The National Institute of Mental Health
has awarded an R01 grant to Maria Marquine, PhD,
Assistant Professor of the Department
of Psychiatry and the Stein Institute for
Research on Aging to study factors related to cognitive impairment among older Latinos with and without HIV infection.
in the United States are fifty or older, and
that number is expected to grow to seventy
percent by 2020. Aging with HIV has its
challenges. Neurocognitive impairment (NCI)
is one of the most prevalent—forty percent
of patients living with HIV suffer from noticeable decline in cognitive abilities, including
memory and thinking skills.
“HIV-infected Latinos have an increased risk
for NCI and neurocognitive decline, and this
risk is particularly pronounced in older age,”
said Maria Marquine, PhD. “Yet, the factors
underlying these disparities are not
The newly funded study will be one of the
first large-scale investigations of aging in
HIV-infected Latinos aged forty and older.
The study will focus on two biological
processes: metabolic syndrome and gut
microbiome dysbiosis. Metabolic syndrome
is a cluster of conditions—such as increased
blood pressure, high blood sugar, excess
body fat, and abnormal cholesterol—that occur
together, increasing one’s risk of heart
disease, stroke, and diabetes. Microbiome
dysbiosis is a microbial imbalance or
maladaptation in the gut. Both conditions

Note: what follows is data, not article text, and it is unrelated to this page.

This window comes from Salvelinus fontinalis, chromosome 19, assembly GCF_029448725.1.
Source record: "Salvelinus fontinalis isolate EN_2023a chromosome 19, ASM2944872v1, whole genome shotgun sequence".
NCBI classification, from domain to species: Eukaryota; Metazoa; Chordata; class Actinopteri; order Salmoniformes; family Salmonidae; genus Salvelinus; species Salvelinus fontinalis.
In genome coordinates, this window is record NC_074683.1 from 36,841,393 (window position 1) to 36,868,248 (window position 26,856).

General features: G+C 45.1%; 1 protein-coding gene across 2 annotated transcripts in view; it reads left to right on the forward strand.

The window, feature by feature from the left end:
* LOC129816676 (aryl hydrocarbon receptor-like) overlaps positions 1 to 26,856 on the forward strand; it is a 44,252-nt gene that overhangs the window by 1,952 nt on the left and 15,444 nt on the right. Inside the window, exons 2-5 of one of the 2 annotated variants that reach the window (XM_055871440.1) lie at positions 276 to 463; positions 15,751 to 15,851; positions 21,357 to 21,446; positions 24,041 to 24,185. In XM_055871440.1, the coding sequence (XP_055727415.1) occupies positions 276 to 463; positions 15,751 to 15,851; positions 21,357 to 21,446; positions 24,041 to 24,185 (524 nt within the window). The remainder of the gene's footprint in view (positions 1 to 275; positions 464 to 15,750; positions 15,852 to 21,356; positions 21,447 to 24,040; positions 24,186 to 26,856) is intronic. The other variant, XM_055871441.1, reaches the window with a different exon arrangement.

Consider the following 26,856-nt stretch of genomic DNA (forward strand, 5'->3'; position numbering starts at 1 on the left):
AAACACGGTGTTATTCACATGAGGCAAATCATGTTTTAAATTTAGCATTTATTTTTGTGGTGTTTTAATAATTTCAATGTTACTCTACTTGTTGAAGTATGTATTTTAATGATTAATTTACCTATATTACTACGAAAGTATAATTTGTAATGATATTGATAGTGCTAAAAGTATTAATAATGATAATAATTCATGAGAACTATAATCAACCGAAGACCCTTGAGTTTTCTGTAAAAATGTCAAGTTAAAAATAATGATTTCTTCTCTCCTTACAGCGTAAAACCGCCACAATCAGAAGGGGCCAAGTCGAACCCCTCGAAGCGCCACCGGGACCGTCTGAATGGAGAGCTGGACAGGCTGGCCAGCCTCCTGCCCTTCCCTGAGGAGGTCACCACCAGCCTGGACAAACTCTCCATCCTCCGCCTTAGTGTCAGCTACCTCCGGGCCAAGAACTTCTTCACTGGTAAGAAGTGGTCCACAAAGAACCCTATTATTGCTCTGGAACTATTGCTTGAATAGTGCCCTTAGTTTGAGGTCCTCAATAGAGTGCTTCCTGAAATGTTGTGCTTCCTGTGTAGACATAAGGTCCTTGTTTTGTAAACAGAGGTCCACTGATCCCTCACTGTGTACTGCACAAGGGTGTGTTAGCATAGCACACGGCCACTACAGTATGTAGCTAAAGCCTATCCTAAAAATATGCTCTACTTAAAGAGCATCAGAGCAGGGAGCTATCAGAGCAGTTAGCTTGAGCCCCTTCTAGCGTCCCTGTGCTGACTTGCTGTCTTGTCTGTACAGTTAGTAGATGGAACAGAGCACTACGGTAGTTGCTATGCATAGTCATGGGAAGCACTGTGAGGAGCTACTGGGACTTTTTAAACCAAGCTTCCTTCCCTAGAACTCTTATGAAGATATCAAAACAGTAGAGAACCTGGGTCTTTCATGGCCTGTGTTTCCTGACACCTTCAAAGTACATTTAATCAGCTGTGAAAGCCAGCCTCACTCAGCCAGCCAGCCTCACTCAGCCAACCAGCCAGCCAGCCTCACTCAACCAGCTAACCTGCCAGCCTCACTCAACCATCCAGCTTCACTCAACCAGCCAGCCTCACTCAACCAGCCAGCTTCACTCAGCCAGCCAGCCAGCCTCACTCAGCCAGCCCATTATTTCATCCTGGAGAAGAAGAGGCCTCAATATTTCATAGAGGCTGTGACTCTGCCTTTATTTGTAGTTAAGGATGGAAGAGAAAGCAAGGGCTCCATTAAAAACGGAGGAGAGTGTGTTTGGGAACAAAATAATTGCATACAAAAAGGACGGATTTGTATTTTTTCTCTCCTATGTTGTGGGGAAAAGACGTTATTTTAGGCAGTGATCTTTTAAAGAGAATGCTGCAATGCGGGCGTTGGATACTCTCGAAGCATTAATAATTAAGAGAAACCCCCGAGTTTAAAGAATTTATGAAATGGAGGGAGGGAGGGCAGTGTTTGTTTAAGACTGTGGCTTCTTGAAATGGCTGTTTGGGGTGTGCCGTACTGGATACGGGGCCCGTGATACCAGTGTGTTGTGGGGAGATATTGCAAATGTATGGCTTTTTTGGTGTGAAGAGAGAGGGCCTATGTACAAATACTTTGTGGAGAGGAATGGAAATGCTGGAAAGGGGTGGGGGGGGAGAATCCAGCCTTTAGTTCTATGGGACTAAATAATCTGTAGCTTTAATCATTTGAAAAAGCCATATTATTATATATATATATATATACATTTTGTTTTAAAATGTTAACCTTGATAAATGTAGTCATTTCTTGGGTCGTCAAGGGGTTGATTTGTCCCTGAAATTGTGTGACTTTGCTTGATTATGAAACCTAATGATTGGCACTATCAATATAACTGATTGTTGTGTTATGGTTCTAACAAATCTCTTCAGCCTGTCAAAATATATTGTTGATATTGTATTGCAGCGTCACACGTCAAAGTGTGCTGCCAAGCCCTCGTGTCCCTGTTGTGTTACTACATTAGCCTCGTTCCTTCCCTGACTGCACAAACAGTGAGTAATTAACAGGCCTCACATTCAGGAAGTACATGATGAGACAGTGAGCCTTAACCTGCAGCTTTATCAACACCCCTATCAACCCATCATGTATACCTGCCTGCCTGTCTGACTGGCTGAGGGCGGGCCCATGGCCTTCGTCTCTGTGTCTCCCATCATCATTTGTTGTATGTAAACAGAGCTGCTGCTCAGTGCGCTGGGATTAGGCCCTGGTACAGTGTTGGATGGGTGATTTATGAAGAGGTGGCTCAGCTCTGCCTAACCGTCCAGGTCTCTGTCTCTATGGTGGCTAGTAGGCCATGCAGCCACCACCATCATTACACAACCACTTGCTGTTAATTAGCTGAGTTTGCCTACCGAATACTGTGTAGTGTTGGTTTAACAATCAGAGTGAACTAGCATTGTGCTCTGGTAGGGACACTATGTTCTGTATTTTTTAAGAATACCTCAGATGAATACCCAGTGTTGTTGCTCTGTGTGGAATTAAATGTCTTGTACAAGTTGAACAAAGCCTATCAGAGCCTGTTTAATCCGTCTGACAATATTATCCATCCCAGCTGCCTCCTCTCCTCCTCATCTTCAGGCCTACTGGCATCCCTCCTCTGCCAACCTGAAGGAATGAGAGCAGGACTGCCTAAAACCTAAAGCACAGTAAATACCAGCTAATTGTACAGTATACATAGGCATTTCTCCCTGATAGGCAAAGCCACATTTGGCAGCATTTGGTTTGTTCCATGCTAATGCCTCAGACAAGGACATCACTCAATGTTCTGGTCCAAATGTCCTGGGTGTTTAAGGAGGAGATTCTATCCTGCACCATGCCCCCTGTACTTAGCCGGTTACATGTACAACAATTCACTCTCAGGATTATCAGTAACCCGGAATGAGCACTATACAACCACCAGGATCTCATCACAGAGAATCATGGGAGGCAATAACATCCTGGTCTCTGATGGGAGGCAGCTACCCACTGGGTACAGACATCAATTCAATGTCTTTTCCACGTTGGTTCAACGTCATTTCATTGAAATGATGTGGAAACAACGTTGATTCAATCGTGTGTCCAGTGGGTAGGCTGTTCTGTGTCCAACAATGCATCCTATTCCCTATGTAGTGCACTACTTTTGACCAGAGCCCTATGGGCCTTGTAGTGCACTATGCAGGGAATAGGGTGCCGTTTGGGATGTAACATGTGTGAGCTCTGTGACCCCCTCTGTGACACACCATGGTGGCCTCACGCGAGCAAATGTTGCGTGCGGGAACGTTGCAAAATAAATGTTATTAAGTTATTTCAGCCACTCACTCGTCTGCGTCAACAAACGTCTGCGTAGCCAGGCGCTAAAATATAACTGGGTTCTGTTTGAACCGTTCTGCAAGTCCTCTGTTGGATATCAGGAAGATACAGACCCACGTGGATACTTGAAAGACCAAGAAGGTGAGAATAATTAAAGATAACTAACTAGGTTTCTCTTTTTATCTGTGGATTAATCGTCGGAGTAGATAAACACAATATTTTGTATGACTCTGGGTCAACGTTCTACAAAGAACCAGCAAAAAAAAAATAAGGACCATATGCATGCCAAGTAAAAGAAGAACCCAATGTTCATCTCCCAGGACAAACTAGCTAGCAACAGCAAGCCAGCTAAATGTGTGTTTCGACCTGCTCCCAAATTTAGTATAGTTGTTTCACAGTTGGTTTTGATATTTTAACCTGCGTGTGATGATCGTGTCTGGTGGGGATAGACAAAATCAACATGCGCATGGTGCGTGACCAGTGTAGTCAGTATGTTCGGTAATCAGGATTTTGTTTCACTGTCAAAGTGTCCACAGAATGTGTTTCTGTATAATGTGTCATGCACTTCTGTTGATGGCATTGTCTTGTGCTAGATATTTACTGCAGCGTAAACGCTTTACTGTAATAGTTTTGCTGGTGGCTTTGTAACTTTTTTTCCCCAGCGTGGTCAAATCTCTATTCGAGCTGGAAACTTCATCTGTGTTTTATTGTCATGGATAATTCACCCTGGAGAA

may be particularly problematic among
Hispanics and may result in greater brain
vulnerability to HIV.
The study will also integrate aspects of the
built and sociocultural environment (assessed
via geocoding), the impact of behavior (physical activity and diet), and healthcare (healthcare
use and access, and health literacy).
The data will be collected in 200 HIV-positive
and HIV-uninfected Hispanics (approximately
half will be Spanish-speaking) aged forty
and older over the course of three years.
Dr. Marquine has assembled a multidisciplinary
research, including experts in cross-cultural
neuropsychology, health disparities, medicine,
public health, microbiomics, geography,
“Our hope is that understanding factors that
lead to NCI will help us reduce health disparities and improve quality of life and well-being
in adults living with HIV,” said Marquine.
Read more about Dr. Marquine's work on diversity here.